As people across the country exhaled after the guilty verdicts in the trial of Derek Chauvin on Tuesday (April 20), social media quickly lit up with cries of “justice.” But while holding someone accountable for murdering George Floyd is a step toward justice, we must not confuse it with justice itself.
Justice would be Floyd hugging his kids and grandkids today. But our “justice” system doesn’t have the power to correct such fatal wrongs.
Justice would be a land where an unarmed man isn’t quickly executed for allegedly using a counterfeit $20 bill. Of course, we’ve lynched people for a lot less for centuries.
Justice would be a society where the color of your skin didn’t determine how likely you are to get pulled over while driving, convicted of a crime, or even killed during a police interaction. Accountability for one person doesn’t fix our systemic problems.
Justice would be a place where Cain did not kill Abel and carry that mark for the rest of his life. We should not take joy in a man being sent to prison; if only we could turn back the clock and learn from our mistakes.
Justice would be a legal system where people across the country weren’t shocked by the guilty verdicts for a murder we literally watched for 9 minutes and 29 seconds. Building faith in our “justice” system for many people will take more than one conviction.
Justice would be a complete reworking of our legal system and society. But that takes a lot of work, so perhaps we’d rather just celebrate one small step as we ignore generations of injustices.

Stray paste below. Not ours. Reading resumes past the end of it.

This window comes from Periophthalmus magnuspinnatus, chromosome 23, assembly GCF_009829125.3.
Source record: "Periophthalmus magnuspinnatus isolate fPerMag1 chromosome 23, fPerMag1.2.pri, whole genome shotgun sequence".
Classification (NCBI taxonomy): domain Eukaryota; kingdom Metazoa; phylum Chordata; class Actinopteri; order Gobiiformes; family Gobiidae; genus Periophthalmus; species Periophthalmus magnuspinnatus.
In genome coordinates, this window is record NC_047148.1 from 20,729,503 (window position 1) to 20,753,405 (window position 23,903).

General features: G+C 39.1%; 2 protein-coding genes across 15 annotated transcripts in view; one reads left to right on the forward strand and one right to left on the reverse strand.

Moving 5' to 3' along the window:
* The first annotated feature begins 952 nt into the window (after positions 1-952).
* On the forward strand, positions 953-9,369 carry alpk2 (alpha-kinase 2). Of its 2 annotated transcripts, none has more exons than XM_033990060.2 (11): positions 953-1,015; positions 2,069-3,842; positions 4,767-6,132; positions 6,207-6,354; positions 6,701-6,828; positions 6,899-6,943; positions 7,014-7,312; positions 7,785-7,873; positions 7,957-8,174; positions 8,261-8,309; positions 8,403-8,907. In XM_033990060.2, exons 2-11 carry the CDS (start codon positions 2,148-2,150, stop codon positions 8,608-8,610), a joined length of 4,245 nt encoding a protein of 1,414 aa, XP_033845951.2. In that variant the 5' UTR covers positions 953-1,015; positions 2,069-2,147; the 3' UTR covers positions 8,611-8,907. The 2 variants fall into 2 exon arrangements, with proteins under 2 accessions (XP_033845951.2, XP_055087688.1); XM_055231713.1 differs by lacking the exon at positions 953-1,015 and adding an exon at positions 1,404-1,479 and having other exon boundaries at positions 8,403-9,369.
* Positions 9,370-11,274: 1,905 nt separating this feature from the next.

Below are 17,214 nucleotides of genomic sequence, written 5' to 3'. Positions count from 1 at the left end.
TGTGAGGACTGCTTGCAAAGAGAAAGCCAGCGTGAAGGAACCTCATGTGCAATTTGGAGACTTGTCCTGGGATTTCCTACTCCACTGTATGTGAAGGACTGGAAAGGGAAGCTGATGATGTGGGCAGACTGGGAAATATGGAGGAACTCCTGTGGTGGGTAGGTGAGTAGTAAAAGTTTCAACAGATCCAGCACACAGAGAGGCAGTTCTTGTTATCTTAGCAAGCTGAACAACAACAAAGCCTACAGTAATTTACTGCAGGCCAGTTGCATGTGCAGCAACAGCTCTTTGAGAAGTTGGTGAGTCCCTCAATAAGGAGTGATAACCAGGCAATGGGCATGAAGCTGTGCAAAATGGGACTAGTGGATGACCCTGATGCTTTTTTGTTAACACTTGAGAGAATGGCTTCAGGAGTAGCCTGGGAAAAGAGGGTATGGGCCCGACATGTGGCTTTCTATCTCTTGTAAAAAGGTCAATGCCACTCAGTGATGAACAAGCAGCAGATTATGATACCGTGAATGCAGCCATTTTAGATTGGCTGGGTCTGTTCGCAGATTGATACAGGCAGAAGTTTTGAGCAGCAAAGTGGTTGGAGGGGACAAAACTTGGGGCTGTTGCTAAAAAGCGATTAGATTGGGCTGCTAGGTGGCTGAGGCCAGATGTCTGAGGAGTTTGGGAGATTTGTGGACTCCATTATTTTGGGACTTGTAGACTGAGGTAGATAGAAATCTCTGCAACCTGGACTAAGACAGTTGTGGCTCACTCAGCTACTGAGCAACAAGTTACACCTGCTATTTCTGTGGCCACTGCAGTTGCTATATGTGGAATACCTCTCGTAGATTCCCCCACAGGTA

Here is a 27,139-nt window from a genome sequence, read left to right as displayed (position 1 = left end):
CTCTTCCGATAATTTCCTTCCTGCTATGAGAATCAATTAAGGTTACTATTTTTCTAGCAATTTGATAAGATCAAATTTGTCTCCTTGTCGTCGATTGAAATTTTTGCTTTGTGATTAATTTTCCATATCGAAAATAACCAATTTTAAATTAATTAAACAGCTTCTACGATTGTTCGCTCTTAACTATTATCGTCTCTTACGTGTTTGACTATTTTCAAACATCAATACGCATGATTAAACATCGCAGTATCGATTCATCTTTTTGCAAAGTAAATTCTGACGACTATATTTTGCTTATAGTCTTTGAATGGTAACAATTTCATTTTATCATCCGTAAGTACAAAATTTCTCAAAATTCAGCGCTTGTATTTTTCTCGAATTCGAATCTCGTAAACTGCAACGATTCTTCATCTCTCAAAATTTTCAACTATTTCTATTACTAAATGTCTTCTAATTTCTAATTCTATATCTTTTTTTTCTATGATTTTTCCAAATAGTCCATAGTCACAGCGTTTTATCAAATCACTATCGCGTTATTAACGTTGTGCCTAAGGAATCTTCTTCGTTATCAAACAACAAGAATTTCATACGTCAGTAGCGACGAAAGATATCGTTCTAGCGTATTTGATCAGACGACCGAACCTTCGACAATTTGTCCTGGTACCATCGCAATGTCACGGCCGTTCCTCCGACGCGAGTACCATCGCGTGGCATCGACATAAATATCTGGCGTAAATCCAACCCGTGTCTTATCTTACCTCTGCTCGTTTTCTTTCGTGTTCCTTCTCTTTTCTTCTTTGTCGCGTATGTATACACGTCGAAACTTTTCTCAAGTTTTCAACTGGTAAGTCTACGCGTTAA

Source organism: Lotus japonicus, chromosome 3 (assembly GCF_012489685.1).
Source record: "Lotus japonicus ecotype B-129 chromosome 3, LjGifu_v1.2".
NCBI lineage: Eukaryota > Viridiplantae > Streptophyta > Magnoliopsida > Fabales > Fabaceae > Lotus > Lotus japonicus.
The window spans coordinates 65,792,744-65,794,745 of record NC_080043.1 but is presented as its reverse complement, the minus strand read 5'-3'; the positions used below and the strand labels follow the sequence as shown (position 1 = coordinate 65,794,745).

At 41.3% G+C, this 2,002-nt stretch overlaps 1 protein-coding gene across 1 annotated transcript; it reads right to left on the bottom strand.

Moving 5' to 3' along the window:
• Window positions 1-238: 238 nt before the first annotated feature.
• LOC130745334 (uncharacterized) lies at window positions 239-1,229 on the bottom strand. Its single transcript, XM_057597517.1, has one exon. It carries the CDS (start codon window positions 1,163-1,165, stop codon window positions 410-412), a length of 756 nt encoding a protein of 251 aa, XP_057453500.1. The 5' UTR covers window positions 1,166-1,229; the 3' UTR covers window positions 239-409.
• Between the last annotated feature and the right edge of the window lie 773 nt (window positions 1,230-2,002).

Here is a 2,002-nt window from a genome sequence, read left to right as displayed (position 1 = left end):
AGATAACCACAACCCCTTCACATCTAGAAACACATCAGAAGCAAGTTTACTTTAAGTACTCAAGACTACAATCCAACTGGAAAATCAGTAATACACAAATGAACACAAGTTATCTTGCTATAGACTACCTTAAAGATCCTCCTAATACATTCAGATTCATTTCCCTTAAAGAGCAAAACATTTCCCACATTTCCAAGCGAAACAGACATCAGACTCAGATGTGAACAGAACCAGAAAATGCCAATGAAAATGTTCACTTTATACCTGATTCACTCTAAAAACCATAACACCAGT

We can celebrate the guilty verdict as an act of justice. As we’re reminded in Amos 5, “Hate evil, love good; maintain justice in the courts.” For too long even that level of justice remained outside the reach for individuals like Emmett Till, Amadou Diallo, Eric Garner, Philando Castile, Breonna Taylor, and many more. We’ve too long been a place under the indictment of Proverbs 17: “Acquitting the guilty and condemning the innocent — the Lord detests them both.”
Tuesday’s verdict remains important. But it’s not the end. And to pretend it is enough would be an injustice. People didn’t rally across the nation — and even globally — just to convict one person for one murder. The reason so many people marched for justice was precisely because the case represented a larger trend. And it shouldn’t take global protests, the courage of a cellphone-wielding teenager, the intervention of a state attorney general, and more just to get one conviction. That suggests a “justice” system barely working.
So, the work remains. The struggle for justice — real, systemic justice — continues. We live in an age where we can find some justice and yet still need to work for more justice.
Martin Luther King Jr. talked about his “conviction that the universe is on the side of justice.” But this cosmic understanding of justice goes well beyond one conviction in one murder trial.
“This belief that God is on the side of truth and justice comes down to us from the long tradition of our Christian faith. There is something at the very center of our faith which reminds us that Good Friday may reign for a day, but ultimately it must give way to the triumphant beat of the Easter drums,” King explained. “Evil may so shape events that Caesar will occupy a palace and Christ a cross, but one day that same Christ will rise up and split history into A.D. and B.C., so that even the life of Caesar must be dated by his name. So, in Montgomery we can walk and never get weary, because we know that there will be a great camp meeting in the promised land of freedom and justice.”
Justice is here and also not yet here. We celebrate and mourn. We sigh in relief and we take a breath as we continue the work.
Brian Kaylor is president & editor-in-chief of Word&Way. Follow him on Twitter: @BrianKaylor.